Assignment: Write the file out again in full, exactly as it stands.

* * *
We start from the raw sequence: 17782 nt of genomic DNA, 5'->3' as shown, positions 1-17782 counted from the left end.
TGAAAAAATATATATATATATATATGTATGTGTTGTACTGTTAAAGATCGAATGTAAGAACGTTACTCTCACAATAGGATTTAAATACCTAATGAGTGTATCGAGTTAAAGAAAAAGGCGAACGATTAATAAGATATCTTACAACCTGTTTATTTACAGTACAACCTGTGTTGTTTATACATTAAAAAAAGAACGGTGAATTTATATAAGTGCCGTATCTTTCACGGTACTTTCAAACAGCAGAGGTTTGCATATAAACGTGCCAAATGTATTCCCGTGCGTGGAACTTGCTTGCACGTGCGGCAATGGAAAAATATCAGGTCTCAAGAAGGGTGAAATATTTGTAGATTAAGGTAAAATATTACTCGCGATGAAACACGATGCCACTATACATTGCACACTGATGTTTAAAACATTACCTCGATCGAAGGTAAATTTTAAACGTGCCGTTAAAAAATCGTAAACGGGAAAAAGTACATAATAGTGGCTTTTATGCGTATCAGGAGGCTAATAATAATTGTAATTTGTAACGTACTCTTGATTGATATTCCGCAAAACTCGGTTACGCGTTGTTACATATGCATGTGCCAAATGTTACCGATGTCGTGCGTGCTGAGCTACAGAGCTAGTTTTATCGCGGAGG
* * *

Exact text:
We start from the raw sequence: 17782 nt of genomic DNA, 5'->3' as shown, positions 1-17782 counted from the left end.
TGAAAAAATATATATATATATATATGTATGTGTTGTACTGTTAAAGATCGAATGTAAGAACGTTACTCTCACAATAGGATTTAAATACCTAATGAGTGTATCGAGTTAAAGAAAAAGGCGAACGATTAATAAGATATCTTACAACCTGTTTATTTACAGTACAACCTGTGTTGTTTATACATTAAAAAAAGAACGGTGAATTTATATAAGTGCCGTATCTTTCACGGTACTTTCAAACAGCAGAGGTTTGCATATAAACGTGCCAAATGTATTCCCGTGCGTGGAACTTGCTTGCACGTGCGGCAATGGAAAAATATCAGGTCTCAAGAAGGGTGAAATATTTGTAGATTAAGGTAAAATATTACTCGCGATGAAACACGATGCCACTATACATTGCACACTGATGTTTAAAACATTACCTCGATCGAAGGTAAATTTTAAACGTGCCGTTAAAAAATCGTAAACGGGAAAAAGTACATAATAGTGGCTTTTATGCGTATCAGGAGGCTAATAATAATTGTAATTTGTAACGTACTCTTGATTGATATTCCGCAAAACTCGGTTACGCGTTGTTACATATGCATGTGCCAAATGTTACCGATGTCGTGCGTGCTGAGCTACAGAGCTAGTTTTATCGCGGAGG